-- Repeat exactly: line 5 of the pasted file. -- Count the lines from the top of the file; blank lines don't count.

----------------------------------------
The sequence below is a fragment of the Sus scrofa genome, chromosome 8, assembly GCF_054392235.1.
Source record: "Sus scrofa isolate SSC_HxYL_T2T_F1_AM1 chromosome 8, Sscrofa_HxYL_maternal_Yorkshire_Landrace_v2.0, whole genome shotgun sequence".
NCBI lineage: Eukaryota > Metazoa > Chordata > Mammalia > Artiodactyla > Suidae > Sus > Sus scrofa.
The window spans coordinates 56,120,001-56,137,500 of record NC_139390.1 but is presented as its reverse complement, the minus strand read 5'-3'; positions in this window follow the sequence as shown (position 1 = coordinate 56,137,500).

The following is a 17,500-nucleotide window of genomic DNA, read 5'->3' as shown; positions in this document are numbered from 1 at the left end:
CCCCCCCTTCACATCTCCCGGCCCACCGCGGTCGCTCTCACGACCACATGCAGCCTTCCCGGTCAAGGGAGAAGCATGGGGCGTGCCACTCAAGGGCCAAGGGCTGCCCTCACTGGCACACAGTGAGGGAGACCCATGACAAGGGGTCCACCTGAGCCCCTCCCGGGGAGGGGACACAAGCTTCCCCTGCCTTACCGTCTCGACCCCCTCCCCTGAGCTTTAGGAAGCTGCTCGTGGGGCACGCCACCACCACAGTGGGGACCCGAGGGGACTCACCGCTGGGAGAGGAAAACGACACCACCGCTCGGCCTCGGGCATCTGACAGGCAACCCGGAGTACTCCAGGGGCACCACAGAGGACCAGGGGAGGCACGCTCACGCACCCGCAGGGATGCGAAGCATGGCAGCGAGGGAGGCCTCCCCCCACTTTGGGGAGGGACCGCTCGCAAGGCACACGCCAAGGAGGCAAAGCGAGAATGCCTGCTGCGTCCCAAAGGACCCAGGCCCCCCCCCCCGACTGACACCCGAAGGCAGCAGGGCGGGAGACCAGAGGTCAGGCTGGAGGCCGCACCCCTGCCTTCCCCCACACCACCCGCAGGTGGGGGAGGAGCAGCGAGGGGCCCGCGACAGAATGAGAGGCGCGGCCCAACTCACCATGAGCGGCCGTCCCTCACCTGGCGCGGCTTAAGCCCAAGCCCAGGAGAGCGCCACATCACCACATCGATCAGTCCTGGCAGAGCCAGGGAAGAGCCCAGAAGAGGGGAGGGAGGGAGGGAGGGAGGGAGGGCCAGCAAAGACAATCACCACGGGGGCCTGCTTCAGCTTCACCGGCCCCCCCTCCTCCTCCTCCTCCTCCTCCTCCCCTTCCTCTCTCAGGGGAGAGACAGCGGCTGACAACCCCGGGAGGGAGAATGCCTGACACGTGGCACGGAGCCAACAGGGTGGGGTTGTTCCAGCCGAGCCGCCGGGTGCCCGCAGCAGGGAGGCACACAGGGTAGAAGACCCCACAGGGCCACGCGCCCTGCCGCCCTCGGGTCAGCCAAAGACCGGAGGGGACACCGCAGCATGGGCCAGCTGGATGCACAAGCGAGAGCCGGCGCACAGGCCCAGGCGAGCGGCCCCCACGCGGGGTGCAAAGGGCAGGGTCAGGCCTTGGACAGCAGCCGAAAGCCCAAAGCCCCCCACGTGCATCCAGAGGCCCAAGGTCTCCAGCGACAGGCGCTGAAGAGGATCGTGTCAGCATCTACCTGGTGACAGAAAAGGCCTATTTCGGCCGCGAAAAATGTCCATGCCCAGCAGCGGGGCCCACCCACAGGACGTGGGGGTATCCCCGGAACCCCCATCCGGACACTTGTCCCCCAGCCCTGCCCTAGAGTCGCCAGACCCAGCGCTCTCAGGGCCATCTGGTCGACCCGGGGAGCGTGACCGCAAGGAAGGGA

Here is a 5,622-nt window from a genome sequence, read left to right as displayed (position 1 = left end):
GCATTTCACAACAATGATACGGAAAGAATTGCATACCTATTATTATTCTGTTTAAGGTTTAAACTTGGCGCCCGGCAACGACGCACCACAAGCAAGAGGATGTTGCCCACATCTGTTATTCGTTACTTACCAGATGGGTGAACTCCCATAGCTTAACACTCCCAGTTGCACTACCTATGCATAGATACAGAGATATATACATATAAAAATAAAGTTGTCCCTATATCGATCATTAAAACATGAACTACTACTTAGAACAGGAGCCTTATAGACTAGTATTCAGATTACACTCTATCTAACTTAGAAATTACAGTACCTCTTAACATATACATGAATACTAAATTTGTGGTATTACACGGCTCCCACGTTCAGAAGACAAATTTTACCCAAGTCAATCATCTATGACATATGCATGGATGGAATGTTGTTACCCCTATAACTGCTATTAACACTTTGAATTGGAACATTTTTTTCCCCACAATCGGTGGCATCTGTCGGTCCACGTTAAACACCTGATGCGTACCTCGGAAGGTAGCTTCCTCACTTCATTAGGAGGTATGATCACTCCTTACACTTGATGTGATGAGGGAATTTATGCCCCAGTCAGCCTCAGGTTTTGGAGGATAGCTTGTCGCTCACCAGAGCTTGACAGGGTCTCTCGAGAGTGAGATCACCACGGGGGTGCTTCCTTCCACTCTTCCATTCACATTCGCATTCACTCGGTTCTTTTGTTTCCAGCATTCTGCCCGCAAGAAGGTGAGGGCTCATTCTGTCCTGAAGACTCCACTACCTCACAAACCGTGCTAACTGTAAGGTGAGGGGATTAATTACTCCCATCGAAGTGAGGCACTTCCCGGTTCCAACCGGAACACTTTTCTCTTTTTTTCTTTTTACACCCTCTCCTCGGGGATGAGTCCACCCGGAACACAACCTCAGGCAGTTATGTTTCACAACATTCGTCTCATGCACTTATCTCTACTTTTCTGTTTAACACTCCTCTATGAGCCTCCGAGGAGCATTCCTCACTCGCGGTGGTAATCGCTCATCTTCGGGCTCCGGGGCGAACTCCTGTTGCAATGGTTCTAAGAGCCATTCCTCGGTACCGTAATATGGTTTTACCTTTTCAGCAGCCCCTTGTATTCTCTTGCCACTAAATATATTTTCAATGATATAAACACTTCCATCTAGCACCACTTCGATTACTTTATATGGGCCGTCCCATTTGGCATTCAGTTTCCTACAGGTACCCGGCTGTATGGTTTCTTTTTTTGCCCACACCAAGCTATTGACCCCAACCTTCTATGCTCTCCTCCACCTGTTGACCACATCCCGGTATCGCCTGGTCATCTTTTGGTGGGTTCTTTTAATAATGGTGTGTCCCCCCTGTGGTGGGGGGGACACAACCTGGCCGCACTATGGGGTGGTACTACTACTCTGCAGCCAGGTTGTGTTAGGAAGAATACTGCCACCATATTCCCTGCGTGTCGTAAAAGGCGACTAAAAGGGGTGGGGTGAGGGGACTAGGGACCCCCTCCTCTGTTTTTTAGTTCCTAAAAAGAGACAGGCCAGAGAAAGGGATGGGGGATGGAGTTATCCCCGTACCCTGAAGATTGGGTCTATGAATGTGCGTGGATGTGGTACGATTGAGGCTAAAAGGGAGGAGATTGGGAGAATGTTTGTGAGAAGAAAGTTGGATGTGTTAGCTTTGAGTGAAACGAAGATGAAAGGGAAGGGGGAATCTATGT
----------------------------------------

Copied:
The following is a 17,500-nucleotide window of genomic DNA, read 5'->3' as shown; positions in this document are numbered from 1 at the left end: